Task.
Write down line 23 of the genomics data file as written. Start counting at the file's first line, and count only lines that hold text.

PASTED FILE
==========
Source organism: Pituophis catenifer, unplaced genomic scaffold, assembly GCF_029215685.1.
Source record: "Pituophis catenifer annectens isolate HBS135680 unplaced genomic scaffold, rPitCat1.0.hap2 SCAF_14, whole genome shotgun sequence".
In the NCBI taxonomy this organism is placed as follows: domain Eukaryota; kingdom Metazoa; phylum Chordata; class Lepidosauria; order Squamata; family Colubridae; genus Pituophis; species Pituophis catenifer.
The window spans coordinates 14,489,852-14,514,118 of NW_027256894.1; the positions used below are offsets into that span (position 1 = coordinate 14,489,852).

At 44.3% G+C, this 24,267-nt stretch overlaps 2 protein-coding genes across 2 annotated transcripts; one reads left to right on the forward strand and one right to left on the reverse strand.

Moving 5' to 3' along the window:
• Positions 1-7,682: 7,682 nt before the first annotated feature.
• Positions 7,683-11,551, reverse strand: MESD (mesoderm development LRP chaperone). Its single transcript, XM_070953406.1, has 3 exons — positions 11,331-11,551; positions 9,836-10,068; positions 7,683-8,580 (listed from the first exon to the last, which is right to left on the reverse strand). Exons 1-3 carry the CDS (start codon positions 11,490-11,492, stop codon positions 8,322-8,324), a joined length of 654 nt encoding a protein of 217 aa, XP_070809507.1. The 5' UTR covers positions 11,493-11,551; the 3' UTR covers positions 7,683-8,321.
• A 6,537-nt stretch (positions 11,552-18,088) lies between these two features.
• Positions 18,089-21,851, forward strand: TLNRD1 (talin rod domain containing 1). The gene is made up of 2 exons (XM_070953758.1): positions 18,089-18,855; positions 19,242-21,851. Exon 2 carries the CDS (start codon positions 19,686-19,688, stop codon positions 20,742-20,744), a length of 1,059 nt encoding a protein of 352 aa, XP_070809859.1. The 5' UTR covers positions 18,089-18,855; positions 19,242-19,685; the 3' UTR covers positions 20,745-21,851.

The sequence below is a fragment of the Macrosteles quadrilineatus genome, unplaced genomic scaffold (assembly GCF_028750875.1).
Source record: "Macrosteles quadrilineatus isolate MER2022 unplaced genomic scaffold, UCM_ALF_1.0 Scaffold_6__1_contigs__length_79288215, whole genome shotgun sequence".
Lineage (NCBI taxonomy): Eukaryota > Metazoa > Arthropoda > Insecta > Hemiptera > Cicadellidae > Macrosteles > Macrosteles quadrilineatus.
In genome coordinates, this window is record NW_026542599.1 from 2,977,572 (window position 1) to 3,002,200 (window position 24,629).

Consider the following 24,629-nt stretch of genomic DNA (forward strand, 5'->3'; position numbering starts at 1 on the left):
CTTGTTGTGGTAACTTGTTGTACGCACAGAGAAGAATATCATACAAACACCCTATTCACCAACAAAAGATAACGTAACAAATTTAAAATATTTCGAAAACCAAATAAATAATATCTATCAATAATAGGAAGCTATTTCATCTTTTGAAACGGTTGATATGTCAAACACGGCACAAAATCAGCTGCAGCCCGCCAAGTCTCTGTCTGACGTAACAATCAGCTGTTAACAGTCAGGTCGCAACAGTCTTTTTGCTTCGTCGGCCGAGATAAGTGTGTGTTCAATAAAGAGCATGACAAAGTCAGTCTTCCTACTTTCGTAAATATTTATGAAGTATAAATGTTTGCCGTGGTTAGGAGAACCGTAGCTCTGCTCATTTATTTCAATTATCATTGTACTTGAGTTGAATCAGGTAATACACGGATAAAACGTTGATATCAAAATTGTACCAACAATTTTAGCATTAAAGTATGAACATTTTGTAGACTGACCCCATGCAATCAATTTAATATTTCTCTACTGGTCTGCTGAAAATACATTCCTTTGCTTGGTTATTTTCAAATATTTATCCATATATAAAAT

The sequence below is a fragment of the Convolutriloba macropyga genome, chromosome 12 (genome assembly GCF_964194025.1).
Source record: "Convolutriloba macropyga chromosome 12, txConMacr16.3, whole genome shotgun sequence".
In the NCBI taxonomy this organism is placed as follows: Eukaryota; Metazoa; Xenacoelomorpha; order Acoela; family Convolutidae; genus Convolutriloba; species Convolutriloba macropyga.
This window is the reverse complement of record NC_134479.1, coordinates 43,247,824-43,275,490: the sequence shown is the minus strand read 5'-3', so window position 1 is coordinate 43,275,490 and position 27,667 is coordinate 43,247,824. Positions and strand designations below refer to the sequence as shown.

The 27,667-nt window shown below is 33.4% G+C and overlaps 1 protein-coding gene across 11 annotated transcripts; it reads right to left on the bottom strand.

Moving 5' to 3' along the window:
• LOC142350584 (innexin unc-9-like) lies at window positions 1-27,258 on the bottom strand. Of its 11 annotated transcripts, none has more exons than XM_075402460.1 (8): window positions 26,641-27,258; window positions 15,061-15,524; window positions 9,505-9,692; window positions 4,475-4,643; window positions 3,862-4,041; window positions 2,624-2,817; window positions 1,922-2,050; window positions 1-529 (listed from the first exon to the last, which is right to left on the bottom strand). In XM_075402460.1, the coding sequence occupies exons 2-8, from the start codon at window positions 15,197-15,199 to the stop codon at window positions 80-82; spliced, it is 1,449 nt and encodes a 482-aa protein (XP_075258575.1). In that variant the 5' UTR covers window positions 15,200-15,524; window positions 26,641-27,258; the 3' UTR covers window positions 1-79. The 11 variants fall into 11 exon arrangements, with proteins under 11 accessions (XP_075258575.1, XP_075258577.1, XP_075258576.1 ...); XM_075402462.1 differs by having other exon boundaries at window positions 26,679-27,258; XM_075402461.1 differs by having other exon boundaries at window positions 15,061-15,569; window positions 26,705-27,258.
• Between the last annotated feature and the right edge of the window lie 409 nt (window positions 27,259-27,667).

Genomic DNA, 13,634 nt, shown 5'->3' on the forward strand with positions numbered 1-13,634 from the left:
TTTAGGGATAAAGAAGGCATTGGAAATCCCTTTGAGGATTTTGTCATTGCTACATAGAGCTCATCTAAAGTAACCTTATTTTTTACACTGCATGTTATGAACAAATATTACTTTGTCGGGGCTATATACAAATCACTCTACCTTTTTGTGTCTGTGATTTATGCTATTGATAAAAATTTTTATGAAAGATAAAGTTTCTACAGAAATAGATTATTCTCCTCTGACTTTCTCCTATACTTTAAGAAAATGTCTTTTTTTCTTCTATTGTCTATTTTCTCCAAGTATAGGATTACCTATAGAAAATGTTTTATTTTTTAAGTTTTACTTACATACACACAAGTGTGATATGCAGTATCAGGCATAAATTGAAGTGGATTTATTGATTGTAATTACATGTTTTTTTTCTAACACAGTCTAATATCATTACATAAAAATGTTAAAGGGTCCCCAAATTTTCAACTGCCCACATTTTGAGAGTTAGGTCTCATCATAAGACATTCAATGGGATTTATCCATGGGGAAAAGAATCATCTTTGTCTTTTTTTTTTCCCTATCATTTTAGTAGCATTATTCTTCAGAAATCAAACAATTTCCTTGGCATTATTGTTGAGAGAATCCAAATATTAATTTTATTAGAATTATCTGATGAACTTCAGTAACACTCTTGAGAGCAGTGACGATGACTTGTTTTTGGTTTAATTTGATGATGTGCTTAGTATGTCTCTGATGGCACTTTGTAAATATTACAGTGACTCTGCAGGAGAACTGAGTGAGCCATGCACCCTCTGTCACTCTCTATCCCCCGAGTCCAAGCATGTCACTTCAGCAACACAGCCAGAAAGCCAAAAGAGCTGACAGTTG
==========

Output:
• LOC142350584 (innexin unc-9-like) lies at window positions 1-27,258 on the bottom strand. Of its 11 annotated transcripts, none has more exons than XM_075402460.1 (8): window positions 26,641-27,258; window positions 15,061-15,524; window positions 9,505-9,692; window positions 4,475-4,643; window positions 3,862-4,041; window positions 2,624-2,817; window positions 1,922-2,050; window positions 1-529 (listed from the first exon to the last, which is right to left on the bottom strand). In XM_075402460.1, the coding sequence occupies exons 2-8, from the start codon at window positions 15,197-15,199 to the stop codon at window positions 80-82; spliced, it is 1,449 nt and encodes a 482-aa protein (XP_075258575.1). In that variant the 5' UTR covers window positions 15,200-15,524; window positions 26,641-27,258; the 3' UTR covers window positions 1-79. The 11 variants fall into 11 exon arrangements, with proteins under 11 accessions (XP_075258575.1, XP_075258577.1, XP_075258576.1 ...); XM_075402462.1 differs by having other exon boundaries at window positions 26,679-27,258; XM_075402461.1 differs by having other exon boundaries at window positions 15,061-15,569; window positions 26,705-27,258.